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Notice: Disruption to waste and recycling collections

Powys' Play Sufficiency Assessment Executive Summary 2022

Insights from the Coronavirus

Covid-19 had a severe impact on all areas of the Council's work, particularly on staff, service providers and those who require support from Social Services, requiring the redeployment of staff from other services under the Business Continuity Plan, which was triggered in March 2021. 

Services operated under the business-critical mandate until early May 2022, when areas apart from social services, public protection and HR, returned to near business as usual as Wales reduced its alert level status.  However, the continuity plan was re-introduced late August, when the County saw a sharp increase in Covid-19 cases particularly among young people as a new virus wave affected the country, and was only stepped back again in October 2021.  This, combined with the restrictions imposed by Covid regulations, inevitably limited the ability of some services to progress elements of the Action Plan, although many of the actions have been completed.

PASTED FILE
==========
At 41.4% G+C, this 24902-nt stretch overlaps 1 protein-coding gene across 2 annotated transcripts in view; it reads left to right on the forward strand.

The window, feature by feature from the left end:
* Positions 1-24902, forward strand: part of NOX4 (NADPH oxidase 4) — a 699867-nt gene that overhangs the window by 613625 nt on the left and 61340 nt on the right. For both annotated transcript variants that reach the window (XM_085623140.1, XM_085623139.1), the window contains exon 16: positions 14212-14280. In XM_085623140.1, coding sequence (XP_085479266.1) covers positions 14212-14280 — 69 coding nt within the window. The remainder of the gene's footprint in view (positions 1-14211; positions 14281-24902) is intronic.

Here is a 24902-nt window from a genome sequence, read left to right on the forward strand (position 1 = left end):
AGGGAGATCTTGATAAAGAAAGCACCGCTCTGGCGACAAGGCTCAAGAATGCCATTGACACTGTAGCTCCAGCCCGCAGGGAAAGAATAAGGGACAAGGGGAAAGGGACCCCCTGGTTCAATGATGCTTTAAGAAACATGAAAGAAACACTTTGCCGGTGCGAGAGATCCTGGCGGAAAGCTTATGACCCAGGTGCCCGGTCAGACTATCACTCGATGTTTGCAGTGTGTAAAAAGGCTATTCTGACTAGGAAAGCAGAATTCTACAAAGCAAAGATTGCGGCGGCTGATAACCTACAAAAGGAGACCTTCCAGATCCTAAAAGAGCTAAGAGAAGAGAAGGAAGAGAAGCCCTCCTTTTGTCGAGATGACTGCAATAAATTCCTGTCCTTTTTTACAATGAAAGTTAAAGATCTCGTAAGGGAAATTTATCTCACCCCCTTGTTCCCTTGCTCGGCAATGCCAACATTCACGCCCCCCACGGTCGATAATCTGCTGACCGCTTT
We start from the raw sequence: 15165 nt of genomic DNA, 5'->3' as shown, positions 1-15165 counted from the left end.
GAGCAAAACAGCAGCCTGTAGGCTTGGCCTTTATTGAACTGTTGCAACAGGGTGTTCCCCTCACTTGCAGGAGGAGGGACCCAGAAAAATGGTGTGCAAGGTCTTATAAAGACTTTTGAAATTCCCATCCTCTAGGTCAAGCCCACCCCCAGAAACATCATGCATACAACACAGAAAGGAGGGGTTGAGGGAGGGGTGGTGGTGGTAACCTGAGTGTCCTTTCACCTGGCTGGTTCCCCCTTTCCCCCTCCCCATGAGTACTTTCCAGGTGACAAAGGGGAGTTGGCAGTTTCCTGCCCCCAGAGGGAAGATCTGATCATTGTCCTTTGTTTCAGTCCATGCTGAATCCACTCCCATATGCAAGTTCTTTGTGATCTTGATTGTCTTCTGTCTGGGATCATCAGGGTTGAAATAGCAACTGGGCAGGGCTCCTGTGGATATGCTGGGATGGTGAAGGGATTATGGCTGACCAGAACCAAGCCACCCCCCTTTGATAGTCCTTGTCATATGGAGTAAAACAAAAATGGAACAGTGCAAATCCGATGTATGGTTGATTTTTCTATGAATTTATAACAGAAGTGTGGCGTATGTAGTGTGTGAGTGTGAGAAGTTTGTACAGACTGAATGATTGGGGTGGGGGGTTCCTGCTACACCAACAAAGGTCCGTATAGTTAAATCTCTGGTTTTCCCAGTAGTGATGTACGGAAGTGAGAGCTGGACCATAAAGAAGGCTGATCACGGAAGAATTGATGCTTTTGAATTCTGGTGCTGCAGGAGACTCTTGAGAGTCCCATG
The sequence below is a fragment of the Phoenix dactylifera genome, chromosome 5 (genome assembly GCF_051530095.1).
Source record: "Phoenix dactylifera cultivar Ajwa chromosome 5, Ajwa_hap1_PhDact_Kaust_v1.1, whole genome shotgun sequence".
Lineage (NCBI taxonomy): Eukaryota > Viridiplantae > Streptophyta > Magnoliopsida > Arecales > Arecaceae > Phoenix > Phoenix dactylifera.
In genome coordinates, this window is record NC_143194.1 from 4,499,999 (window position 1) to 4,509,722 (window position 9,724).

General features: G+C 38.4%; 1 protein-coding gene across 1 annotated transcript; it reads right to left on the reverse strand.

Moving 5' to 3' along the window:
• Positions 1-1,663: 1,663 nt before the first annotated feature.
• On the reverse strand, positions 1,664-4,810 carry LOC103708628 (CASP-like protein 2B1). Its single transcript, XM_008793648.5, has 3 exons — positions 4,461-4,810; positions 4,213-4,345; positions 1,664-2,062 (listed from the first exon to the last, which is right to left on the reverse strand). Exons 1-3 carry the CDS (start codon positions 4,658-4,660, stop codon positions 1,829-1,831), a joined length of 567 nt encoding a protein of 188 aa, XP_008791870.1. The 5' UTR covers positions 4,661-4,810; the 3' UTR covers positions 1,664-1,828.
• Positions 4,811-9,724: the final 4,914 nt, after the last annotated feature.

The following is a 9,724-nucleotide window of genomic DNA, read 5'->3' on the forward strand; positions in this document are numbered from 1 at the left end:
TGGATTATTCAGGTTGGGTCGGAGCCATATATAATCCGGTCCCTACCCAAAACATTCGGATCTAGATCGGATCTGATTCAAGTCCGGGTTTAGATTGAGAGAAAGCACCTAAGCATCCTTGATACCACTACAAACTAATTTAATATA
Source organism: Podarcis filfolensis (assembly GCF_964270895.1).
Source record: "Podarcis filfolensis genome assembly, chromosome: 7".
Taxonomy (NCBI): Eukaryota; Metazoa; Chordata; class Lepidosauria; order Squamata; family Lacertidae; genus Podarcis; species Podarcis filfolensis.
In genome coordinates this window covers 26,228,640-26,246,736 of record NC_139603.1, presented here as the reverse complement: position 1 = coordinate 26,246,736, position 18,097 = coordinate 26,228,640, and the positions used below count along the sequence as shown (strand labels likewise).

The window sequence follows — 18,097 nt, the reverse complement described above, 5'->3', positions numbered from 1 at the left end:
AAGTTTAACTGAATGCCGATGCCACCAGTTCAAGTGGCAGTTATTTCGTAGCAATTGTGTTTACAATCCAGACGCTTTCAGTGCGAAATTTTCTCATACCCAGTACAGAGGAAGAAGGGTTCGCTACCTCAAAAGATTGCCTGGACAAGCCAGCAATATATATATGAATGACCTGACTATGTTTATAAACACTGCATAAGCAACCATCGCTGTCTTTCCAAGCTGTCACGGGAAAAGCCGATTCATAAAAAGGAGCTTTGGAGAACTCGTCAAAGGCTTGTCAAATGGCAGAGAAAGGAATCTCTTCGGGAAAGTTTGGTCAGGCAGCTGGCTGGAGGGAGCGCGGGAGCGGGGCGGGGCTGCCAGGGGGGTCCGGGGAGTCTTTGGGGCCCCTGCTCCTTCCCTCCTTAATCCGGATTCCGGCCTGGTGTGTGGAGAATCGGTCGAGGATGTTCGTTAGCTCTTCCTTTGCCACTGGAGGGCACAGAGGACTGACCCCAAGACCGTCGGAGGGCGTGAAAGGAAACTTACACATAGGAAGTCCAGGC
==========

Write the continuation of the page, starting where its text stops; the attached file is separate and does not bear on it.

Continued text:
A survey carried out in schools across the county found that while at home during lockdown 94% of pupils were engaged in activities such as walking, arts, yoga, dance, sports, Joe Wickes fitness and wellbeing activities that they accessed individually or with their families.  However, a comprehensive report on Community Wellbeing in Powys post Pandemic found that there was an overwhelming view of negative impacts experienced by children and young adults because of the pandemic. This included the impact on physical and mental health, on education and on Welsh language skills.

Covid was a huge stumbling block for all services, although new initiatives and ways of working did come out of it.   Even though services were paused and there were a number of restrictions in place it has been evident that play has still been able to happen during the Covid-19 pandemic. Some delivery was enabled through online platforms and social media; however, some young people and families have fed back that they miss face to face delivery and would prefer this option, as much of day to day life was only available online.